Tuesday, November 25, 2008
Today, most people do not have their own harvests to bring in. Family members are flung to the far corners of the globe. Those who do make it around the family table bow their heads and wonder what to say. What prayer is just right for the Christians, Jews, Buddhists and Atheists that may have gathered around the table together?
And the meal… well, it can become a point of contention for the vegans, the vegetarians, the macrobiotic eaters, those on low-carb diets, family members with food allergies…. the list goes on. Sometimes it just feels easier to stay at home with close friends and make foods that are familiar and comfortable.
There’s no doubt times have changed. And, I must say, it makes me a little sad.
I believe that we all can try a little harder to bring tradition back into our lives, to pull together family at the holidays, to pray in a way that honors all paths, and to prepare an amazing meal that accommodates all needs. This is not the Appalachia (or America) of yesterday, but is the one that I wish for as a tomorrow. I hope to do my part to make it happen. How about you?
Sunday, November 23, 2008
My very first cookbook was the classic vegetarian tome “Laurel’s Kitchen.” Though the recipes opened my eyes to the wonders of vegetarian cooking, it was the prefix to the book that changed my life. The introduction tells the simple story of friendship between women, the value of home cooking, and women’s history as “keepers of the keys.” Laurel Robertson and her co-author Carol Flinders recall a time when women held the keys to the food storehouses and pantries. In this esteemed position, women were responsible for wisely using their food resources and preparing nourishing meals for themselves and their loved ones. The fate of the family’s health lay squarely in her hands.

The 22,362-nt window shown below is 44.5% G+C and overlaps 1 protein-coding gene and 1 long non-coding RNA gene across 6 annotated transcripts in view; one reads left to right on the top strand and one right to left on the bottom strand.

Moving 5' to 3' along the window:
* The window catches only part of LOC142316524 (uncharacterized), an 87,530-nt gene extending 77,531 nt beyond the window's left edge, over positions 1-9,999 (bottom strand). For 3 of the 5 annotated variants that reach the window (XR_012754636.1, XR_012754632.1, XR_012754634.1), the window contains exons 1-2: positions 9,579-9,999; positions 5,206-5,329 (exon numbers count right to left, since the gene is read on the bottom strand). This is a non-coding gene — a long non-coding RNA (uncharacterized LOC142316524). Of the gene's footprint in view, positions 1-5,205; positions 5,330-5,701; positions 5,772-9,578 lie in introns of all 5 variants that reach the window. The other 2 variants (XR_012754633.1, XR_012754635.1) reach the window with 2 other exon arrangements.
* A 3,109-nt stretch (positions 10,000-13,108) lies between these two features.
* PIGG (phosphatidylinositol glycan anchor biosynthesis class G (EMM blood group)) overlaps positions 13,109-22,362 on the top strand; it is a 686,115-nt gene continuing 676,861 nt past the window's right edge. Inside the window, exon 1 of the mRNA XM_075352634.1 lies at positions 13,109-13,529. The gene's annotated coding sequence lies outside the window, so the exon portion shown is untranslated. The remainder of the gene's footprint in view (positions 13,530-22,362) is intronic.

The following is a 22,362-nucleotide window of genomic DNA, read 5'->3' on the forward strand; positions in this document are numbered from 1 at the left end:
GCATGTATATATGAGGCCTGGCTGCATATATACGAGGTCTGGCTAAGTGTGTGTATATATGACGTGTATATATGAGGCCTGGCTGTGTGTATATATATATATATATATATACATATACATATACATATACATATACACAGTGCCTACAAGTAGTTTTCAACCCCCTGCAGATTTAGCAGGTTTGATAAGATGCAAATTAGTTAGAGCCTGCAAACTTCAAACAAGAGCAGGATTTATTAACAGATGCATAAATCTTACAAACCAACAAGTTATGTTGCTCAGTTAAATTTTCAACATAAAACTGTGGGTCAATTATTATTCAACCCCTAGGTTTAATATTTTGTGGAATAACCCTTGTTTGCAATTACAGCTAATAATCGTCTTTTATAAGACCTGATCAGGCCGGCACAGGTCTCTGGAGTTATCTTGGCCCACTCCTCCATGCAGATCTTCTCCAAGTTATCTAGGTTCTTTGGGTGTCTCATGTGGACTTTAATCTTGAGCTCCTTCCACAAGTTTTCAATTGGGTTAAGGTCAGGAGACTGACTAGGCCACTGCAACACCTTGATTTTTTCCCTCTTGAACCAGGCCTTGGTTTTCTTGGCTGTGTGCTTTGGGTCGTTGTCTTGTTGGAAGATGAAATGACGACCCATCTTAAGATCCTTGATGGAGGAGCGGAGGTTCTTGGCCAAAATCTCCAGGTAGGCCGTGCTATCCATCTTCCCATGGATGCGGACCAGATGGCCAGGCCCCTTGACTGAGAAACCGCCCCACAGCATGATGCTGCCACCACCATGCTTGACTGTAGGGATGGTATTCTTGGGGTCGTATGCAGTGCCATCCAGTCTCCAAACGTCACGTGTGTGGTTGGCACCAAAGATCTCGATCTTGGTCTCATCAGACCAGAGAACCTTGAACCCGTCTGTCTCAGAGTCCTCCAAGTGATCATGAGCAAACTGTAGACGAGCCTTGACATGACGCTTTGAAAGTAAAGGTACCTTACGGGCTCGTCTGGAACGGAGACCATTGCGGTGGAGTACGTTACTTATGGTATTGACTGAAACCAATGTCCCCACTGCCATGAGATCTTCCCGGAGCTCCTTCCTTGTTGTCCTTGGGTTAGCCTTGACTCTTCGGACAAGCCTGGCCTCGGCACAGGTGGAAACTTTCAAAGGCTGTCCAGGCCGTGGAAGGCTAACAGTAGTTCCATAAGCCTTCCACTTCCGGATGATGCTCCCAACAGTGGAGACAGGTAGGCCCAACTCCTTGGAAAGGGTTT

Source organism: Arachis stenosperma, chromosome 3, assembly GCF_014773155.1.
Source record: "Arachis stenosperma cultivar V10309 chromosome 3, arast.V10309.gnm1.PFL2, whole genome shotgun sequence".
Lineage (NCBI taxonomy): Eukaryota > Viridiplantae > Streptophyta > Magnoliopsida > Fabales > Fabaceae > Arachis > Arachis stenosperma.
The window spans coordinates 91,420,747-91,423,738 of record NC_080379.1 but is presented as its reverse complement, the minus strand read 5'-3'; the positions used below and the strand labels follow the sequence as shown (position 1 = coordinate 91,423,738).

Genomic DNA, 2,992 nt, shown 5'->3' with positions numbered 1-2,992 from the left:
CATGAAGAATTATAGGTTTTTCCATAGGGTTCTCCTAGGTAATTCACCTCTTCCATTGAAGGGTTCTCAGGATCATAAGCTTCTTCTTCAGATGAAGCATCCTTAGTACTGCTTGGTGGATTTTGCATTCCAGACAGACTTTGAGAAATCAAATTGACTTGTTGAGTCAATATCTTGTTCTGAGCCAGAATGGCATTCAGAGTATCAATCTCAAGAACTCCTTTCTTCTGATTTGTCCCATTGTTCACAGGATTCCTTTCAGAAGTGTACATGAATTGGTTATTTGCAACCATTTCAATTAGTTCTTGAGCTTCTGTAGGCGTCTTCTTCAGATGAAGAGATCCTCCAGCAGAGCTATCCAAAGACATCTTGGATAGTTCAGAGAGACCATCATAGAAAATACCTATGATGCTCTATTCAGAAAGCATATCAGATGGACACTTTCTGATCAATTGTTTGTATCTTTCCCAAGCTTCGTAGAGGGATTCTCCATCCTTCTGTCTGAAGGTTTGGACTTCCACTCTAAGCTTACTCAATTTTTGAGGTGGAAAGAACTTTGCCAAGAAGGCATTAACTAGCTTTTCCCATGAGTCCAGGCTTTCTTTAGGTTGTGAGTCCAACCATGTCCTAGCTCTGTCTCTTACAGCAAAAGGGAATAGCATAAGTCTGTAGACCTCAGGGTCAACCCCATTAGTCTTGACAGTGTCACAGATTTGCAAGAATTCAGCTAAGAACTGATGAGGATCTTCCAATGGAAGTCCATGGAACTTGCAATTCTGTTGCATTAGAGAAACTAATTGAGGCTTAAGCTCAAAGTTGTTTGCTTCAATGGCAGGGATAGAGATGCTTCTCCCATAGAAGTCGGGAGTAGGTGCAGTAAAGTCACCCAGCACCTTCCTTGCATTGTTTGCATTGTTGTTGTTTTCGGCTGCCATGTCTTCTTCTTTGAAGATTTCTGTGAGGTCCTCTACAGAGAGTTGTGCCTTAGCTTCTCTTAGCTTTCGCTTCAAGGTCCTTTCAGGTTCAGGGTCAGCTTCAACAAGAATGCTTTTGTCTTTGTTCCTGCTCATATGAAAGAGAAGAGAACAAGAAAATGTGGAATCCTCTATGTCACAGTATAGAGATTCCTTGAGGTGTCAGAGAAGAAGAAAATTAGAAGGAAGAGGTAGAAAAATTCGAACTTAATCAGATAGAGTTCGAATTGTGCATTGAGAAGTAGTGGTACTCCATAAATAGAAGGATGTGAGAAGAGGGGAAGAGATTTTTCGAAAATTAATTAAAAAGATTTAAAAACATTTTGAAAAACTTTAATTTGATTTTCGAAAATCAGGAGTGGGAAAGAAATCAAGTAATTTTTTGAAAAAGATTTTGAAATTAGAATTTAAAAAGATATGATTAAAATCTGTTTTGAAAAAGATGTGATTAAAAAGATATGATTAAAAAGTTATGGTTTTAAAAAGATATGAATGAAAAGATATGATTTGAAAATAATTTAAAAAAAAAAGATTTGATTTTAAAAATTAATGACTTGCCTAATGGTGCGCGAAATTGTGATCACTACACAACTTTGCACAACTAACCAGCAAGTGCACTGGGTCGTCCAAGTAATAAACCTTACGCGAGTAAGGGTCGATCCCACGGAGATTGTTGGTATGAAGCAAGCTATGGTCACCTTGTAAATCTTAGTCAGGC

The story of women’s relationship to food goes even further back in history. Many anthropologists believe that women were the first agriculturalists, called to the duty of planting while men were away from home hunting. As they then gathered the harvests, women sang songs of praise to the land, to the sun, to the rain, and to the Creator behind these miracles. Thus women became tied to the land and food preparation forever.
Unfortunately, some of us have forgotten the importance of this role. The health of our bodies and that of our families and society show the loss. And many women choose not to cook, have forgotten how or never learned in the first place. It is time to heal the rift and take back the sacred role as keepers of the keys. It is time to come back to the kitchen.
"Laurel's Kitchen" features wonderful, folksy woodcut prints,
like this one, along with fantastic recipes.
Friday, November 21, 2008
For some, it's a no-brainer: there's no turkey on the table, no matter what. For others, there's room on the table for turkey and Tofurkey.
Time Magazine explores this issue in a thoughtful essay this week. Check it out online at:
Thursday, November 20, 2008
Check out their site -- and while you're there, click on "Vegan Reviews" to see some of my work and sign up for the free newsletter
Thanks, Vegan Digest!